"Look at it this way," my friend Joshua just e-mailed me. "Bush and Cheney are oilmen and weapons manufacturers. That's what they do. And if your company makes half of its profit from manufacturing weapons and the other half of your profit from selling oil, then doesn't it make perfect sense to go out and start wars -- preferably on countries that have oil?"
Sounds like a good marketing strategy to me.
"So Bush and Cheney, who have been weapons manufacturers and oilmen for decades, get themselves in a position to start wars for oil. You can't teach an old dog new tricks. And this is true even of self-proclaimed 'born-again' dogs."
Weapons and oil.
"Okay. So Bush and Cheney attack Iraq -- and their sales shoot right up. Then they get the brilliant idea that, if profits increased by invading Iraq, then they would freaking DOUBLE if they attacked Iran." That makes perfect merchandising sense. Maximize the bottom line.
But if peddling war and oil is their company's marketing niche, then why stop at Iran? You don't need a degree from Yale Business School to figure that one out. "Are you saying that Bush and Cheney might be using the Tibet occupation issue as a strategy to drum up a war with China?"
"Sure." If you want to swim with the sharks in business, you gotta think big. Declaring war on China? It doesn't get much bigger than that in the boardroom.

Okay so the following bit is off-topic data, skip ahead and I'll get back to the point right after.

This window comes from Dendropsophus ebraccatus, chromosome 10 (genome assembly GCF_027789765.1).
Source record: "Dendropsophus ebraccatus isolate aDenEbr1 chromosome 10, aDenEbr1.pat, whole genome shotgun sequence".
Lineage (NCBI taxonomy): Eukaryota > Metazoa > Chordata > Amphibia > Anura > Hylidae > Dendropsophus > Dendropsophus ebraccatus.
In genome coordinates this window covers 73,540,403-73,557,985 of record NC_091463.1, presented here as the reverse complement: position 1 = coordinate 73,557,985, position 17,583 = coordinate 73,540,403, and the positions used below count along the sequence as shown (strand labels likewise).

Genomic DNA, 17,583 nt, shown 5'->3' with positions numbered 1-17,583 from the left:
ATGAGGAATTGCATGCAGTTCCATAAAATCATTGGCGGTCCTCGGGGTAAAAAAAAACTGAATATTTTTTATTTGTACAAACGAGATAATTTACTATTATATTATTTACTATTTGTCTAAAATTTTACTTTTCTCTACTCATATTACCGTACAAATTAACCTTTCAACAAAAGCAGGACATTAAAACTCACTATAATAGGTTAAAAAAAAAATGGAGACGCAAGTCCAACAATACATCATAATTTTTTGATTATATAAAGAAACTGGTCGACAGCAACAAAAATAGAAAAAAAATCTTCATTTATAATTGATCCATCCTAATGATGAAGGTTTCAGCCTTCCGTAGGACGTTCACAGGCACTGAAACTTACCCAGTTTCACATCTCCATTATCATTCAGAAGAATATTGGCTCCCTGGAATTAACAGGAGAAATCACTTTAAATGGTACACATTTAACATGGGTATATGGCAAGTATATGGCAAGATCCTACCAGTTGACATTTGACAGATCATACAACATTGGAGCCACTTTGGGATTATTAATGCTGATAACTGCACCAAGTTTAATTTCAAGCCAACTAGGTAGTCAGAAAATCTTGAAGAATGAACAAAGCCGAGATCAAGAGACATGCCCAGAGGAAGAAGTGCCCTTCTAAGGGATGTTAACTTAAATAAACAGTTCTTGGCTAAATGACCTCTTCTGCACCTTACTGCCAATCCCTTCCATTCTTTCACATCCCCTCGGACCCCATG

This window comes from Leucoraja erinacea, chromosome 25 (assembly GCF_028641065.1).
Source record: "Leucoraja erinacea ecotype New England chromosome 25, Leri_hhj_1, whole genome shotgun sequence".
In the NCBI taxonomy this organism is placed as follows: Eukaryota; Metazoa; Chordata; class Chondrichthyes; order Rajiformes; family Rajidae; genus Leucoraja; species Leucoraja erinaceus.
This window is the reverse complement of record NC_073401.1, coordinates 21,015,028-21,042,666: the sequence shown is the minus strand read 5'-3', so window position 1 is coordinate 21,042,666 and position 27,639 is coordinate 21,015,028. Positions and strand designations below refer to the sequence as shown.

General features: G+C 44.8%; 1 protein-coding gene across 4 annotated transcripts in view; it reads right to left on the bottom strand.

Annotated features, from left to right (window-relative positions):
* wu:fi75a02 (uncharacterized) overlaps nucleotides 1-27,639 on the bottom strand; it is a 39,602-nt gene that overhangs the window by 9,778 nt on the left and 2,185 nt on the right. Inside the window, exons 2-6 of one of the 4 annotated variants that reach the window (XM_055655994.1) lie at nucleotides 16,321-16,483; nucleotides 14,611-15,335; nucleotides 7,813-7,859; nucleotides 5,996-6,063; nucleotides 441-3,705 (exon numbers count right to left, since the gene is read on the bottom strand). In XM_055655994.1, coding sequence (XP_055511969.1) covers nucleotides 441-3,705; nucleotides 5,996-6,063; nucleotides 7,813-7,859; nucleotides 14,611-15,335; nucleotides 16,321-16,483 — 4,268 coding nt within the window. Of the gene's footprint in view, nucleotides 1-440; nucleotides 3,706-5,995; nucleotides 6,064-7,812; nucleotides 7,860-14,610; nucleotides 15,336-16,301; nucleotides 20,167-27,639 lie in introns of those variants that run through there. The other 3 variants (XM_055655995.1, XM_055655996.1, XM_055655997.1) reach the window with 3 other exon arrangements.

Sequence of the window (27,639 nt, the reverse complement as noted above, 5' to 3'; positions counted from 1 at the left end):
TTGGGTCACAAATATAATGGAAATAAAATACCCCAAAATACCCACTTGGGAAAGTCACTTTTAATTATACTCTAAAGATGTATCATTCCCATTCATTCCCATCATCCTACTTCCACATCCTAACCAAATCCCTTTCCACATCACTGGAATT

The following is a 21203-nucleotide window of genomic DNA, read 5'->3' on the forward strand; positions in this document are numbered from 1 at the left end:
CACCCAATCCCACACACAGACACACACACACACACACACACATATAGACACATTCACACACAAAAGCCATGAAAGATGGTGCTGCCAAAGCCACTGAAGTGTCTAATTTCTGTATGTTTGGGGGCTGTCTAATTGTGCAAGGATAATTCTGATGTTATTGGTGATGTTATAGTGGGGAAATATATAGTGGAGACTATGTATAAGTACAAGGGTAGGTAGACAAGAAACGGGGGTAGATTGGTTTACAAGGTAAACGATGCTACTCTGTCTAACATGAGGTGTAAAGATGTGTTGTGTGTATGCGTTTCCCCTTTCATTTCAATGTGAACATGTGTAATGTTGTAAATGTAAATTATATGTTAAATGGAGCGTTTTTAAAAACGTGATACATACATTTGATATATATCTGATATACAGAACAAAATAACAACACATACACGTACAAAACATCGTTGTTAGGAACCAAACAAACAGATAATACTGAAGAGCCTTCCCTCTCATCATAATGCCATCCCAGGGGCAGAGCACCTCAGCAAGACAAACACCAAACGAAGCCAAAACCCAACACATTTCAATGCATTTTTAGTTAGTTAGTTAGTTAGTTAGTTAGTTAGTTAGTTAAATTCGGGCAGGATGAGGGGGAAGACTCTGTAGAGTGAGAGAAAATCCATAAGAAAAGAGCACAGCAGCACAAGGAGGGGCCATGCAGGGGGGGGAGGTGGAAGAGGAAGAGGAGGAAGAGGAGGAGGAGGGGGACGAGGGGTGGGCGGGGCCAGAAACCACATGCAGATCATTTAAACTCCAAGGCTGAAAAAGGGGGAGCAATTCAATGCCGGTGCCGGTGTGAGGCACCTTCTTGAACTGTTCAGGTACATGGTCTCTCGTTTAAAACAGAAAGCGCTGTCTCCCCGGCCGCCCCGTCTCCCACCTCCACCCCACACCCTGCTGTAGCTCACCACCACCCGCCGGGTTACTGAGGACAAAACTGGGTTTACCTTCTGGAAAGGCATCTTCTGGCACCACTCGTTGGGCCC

"But wait," I replied. "If war for oil is a good thing, why stop with China? Back in the 18th century, didn't colonists come to America and seize all this land from the Indians? So can't Bush and Cheney declare war on Texas, Oklahoma, California, Pennsylvania and Alaska and seize all their oil on the pretext of saving Native Americans from Occupation too?" I mean after the occupation of Iran, Iraq and China of course.
But guess what? I'm over here in China right now. And I'm here to tell you that an oil war with China is gonna be extremely difficult to win, no matter how many weapons get sold.
PS: My friend Luan just e-mailed me with a good idea. "When you go to Dandong, sign up for one of those half-day tours which takes you out to a hydro-electric dam which the Chinese built over the Yalu River. It extends over onto North Korean soil. Then when you walk across the dam there, you will actually be standing in North Korea."
That sounded like a good plan, but when I asked around about taking the tour, I was told that security on both sides of the dam had been tightened up lately and tours there were no longer available.